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Issue 6.6


SEEdit Maxi

Issue: 6.6 (September/October 2008)
Author: Dave Mancuso
Article Description: No description available.
Article Length (in bytes): 3,643
Starting Page Number: 10
Article Number: 6602
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An email about SEEdit Maxi came across one of the REALbasic mailing lists a few months ago, announcing a new update. There are other XHTML editors, but SEEdit's promise of helpful code insertion and other features seemed intriguing. I downloaded it from http://seeditmaxi.cachefly.net and checked it out. I'm glad I did. SEEdit Maxi has a lot to offer anyone who's a web designer.

SEEdit Maxi looks at first glance to be an XHTML editor, but in reality it's much more. The interface is packed with features and has a very dense set of tools and options. You can tell, however, that a great deal of thought has been spent in designing buttons, tools, and palettes. As a result, the interface seems much simpler than it really is. Interface elements aren't always standard (for instance, in the Preferences window), but are always cleanly and consistently designed.

The first time you open the program, it prompts you to save an example set of files to the desktop, a nice touch. The automatic update checking was also good to see, since it's become such an expected feature in applications. Once you check your settings (I selected my favorite web browser in SEEdit's preferences), you can jump right into coding.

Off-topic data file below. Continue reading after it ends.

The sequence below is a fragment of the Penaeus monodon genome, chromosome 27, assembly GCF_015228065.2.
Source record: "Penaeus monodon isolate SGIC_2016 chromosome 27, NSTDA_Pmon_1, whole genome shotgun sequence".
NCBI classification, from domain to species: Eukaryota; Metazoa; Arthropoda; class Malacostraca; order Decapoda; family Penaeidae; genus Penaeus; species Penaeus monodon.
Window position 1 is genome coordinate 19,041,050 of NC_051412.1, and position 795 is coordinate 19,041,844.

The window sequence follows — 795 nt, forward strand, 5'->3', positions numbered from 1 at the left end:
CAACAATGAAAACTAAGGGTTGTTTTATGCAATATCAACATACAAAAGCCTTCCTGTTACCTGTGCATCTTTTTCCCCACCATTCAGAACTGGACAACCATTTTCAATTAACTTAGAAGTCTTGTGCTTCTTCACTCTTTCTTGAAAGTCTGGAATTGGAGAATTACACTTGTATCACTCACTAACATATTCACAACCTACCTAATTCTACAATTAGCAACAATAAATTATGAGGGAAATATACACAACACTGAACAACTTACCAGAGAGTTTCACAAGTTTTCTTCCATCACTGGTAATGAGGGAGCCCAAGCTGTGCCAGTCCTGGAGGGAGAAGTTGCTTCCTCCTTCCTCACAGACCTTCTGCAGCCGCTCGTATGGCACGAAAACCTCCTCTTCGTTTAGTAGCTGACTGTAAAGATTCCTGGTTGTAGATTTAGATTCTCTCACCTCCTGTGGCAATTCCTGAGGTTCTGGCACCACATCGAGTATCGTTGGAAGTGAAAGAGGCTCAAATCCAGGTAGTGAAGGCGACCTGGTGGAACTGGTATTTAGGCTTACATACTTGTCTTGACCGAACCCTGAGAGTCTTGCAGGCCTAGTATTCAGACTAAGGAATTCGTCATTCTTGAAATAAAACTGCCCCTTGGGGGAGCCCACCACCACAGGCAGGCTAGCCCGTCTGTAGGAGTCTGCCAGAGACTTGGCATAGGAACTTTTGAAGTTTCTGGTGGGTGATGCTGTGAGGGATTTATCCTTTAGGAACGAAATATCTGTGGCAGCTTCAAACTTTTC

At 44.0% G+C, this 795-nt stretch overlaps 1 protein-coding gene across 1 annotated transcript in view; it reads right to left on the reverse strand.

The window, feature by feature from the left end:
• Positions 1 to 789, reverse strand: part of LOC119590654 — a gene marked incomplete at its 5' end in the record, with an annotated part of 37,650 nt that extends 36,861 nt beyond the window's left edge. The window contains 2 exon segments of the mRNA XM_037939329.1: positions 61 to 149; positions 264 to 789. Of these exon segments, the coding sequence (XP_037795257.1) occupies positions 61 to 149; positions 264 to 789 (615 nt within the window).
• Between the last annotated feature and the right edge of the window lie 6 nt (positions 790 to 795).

The power of SEEdit Maxi is evident immediately. It's a complete site editor, and when you create a new site SEEdit Maxi's wizard leads you through the steps to create your initial page setup. Once that's done, you can code your pages with a host of snippets and templates to speed development. I appreciated the quick insert CSS tool, but also the type ahead palette. It's like having an on screen reference that dumps code into your site pages on command, somewhat like the REALbasic IDE's autocomplete feature. SEEdit MAxi made it easy to work with pictures and other web content, but also made it easy to write CSS and handle include files. The RSS page generation was especially helpful. Even better was the color-coded syntax and the built-in syntax checking. If you need help with any of SEEdit Maxi's features, its website (http://seeditmaxi.cachefly.net/) contains examples, keyboard shortcuts, movies, a support forum, and even screenshots of efficient ways to arrange the application's various windows.

After you've developed your site, SEEdit Maxi provides full FTP features including a "CleanUp to FTP" feature to ready the site for uploading.

In the end, SEEdit is not so much an XHTML editor as it is an IDE for website development. It holds its own against other applications in its field, including Coda. With Coda currently at $79.00 and SEEdit licensed as freeware, you owe it to yourself to check out this tool.

End of article.